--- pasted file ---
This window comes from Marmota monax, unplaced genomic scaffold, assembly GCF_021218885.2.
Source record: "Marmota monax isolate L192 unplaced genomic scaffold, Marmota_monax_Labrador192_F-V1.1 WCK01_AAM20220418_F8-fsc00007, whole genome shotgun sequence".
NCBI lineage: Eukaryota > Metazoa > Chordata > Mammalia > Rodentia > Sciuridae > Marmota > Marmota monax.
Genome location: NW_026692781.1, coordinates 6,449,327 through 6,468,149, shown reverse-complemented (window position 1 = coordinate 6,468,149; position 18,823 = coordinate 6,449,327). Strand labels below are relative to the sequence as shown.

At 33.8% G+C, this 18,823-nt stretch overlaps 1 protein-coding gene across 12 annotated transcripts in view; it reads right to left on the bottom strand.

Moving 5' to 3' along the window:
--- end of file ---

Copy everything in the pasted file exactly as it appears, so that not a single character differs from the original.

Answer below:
This window comes from Marmota monax, unplaced genomic scaffold, assembly GCF_021218885.2.
Source record: "Marmota monax isolate L192 unplaced genomic scaffold, Marmota_monax_Labrador192_F-V1.1 WCK01_AAM20220418_F8-fsc00007, whole genome shotgun sequence".
NCBI lineage: Eukaryota > Metazoa > Chordata > Mammalia > Rodentia > Sciuridae > Marmota > Marmota monax.
Genome location: NW_026692781.1, coordinates 6,449,327 through 6,468,149, shown reverse-complemented (window position 1 = coordinate 6,468,149; position 18,823 = coordinate 6,449,327). Strand labels below are relative to the sequence as shown.

At 33.8% G+C, this 18,823-nt stretch overlaps 1 protein-coding gene across 12 annotated transcripts in view; it reads right to left on the bottom strand.

Moving 5' to 3' along the window: